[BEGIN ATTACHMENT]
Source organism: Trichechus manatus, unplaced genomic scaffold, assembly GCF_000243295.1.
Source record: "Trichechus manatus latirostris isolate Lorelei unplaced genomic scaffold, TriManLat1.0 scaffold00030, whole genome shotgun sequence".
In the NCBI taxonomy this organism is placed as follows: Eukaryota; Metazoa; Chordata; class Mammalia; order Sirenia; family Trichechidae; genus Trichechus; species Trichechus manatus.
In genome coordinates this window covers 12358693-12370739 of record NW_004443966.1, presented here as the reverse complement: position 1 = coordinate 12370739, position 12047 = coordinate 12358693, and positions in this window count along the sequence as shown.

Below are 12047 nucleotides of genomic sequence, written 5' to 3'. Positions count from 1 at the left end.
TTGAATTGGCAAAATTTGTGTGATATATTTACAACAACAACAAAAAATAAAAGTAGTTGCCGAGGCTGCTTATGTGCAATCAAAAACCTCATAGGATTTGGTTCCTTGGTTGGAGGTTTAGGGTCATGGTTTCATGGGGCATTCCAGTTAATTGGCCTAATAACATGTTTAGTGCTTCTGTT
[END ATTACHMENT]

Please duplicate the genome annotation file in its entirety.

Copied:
Source organism: Trichechus manatus, unplaced genomic scaffold, assembly GCF_000243295.1.
Source record: "Trichechus manatus latirostris isolate Lorelei unplaced genomic scaffold, TriManLat1.0 scaffold00030, whole genome shotgun sequence".
In the NCBI taxonomy this organism is placed as follows: Eukaryota; Metazoa; Chordata; class Mammalia; order Sirenia; family Trichechidae; genus Trichechus; species Trichechus manatus.
In genome coordinates this window covers 12358693-12370739 of record NW_004443966.1, presented here as the reverse complement: position 1 = coordinate 12370739, position 12047 = coordinate 12358693, and positions in this window count along the sequence as shown.

Below are 12047 nucleotides of genomic sequence, written 5' to 3'. Positions count from 1 at the left end.
TTGAATTGGCAAAATTTGTGTGATATATTTACAACAACAACAAAAAATAAAAGTAGTTGCCGAGGCTGCTTATGTGCAATCAAAAACCTCATAGGATTTGGTTCCTTGGTTGGAGGTTTAGGGTCATGGTTTCATGGGGCATTCCAGTTAATTGGCCTAATAACATGTTTAGTGCTTCTGTT